Deploy The Stiff Upper Lip!

You know, there is nothing quite so lovely as living in the countryside, in a little property surrounded by fields.

Except for when those fields are all on fire.

Receiving the phone call that your house is on fire is quite a leveller. Had it not been for the sounds of sirens and people shouting in the background, I might have thought it was a joke – and not a very good joke, at that. There was confusion, then disbelief. Nothing could be done but to get home and see just what was going on.

On the winding B road, a police cordon was in place about three quarters of a mile from my house. A clutch of locals and their children – already over-excited about the first week of the summer holidays – hovered around the cordon, guarded by a lone police officer who looked as if he would rather be anywhere else. I don’t blame him. Working cordons and scene guard is rubbish, especially in this heat. I pulled up and a burly fellow in combats and a skin tight khaki t-shirt approached my car.

“Road’s closed, love. Where are you trying to get to?”

“That’s my house down there.”

He motioned for me to park up and waited for me to get out, before approaching the police officer.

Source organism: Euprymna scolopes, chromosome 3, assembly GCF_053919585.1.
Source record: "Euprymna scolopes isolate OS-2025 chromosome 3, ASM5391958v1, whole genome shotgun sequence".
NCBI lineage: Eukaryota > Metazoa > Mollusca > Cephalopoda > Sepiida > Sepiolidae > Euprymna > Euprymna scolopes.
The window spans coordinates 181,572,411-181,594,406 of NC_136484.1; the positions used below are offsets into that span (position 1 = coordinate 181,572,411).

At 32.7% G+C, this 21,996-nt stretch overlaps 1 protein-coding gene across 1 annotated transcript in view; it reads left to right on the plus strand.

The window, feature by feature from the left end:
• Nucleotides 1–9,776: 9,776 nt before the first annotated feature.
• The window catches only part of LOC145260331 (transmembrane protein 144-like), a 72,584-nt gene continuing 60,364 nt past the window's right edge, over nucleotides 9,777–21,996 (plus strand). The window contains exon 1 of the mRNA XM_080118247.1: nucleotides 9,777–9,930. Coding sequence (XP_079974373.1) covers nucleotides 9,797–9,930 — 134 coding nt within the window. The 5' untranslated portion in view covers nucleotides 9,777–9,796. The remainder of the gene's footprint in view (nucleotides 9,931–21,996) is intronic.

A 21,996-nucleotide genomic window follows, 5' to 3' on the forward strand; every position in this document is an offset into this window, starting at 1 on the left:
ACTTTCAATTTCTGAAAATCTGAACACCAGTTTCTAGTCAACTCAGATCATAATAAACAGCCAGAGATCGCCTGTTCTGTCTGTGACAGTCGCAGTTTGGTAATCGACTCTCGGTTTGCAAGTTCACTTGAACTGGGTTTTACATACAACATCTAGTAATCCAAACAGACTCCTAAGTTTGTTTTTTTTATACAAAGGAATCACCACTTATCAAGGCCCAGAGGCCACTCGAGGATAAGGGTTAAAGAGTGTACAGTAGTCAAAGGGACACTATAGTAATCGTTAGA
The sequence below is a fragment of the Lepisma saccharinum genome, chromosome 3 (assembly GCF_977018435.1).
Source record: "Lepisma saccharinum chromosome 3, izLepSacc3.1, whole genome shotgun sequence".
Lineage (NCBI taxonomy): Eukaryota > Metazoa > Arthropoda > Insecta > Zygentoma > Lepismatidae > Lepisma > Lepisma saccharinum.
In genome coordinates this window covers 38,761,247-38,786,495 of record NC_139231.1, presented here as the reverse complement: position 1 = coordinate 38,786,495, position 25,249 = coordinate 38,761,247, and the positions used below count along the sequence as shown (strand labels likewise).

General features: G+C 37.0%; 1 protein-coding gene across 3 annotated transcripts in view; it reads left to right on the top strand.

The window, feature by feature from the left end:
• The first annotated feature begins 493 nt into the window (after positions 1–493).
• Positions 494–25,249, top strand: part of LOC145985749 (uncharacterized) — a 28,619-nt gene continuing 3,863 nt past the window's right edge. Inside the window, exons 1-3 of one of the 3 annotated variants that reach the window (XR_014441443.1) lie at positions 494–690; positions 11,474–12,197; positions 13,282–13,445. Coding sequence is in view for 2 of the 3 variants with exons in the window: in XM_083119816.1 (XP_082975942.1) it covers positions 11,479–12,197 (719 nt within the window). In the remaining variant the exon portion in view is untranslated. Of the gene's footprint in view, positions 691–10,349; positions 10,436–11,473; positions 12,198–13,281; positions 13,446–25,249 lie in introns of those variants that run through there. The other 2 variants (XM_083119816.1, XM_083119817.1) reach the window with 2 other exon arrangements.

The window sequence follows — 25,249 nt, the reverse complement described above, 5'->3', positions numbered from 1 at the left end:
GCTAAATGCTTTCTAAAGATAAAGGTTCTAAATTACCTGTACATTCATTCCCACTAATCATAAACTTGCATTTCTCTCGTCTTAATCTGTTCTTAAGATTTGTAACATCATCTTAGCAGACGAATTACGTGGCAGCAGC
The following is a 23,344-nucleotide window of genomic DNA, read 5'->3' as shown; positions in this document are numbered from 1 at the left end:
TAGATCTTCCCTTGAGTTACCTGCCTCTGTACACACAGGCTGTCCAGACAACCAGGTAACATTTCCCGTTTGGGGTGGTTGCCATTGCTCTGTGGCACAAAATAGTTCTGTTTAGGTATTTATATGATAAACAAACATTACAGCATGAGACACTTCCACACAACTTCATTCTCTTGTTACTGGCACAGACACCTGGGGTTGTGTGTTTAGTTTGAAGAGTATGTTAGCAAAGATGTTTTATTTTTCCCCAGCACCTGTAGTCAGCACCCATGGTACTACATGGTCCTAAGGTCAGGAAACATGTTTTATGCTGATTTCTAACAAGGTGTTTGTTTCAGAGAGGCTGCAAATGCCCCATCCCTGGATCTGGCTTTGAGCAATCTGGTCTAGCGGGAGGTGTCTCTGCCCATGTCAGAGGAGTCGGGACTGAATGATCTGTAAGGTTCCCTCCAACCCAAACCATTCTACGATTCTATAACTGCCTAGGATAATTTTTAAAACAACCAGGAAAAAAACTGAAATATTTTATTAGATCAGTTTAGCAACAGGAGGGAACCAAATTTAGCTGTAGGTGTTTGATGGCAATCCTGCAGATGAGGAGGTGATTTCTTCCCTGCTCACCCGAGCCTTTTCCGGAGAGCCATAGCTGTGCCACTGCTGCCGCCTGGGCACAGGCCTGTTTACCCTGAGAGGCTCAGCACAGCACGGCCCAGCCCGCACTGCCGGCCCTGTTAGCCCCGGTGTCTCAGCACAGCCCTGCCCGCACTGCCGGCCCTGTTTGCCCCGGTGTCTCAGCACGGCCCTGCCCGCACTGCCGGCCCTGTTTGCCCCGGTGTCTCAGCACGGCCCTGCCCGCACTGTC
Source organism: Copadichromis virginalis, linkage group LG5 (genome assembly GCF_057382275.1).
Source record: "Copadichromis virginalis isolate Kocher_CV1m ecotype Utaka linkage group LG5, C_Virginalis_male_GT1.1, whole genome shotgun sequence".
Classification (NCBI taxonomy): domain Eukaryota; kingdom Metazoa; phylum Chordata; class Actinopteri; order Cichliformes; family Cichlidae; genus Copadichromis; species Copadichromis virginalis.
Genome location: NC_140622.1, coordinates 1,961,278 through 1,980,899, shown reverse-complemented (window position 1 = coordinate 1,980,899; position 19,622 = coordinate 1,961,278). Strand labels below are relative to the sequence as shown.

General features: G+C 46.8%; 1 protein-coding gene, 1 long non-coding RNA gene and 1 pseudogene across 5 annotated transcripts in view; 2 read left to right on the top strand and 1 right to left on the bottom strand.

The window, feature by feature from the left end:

“This lady lives down there – what’s going on?”

The air was thick with acrid black smoke, the greasy stench filling my nostrils and stabbing down my throat. The fields stretch for a good three miles around and there are (were?) little individual dwellings on all sides. Was everyone alright? The officer was unable to tell me anything useful. He wouldn’t say whether or not my property. So I waited patiently by the cordon.

The children whirled and scampered around, absolutely delighted at the drama. I stood quiet and calm while they squealed about having the biggest barbecue ever, how someone said that four houses were on fire, that there were sixty fireman fighting the fire (this, at least, turned out to be true). Before long, their parents realised I was waiting to find out about my house and made attempts to temper their excitement. People offered me tea, to come and wait in their houses. One little girl helpfully announced –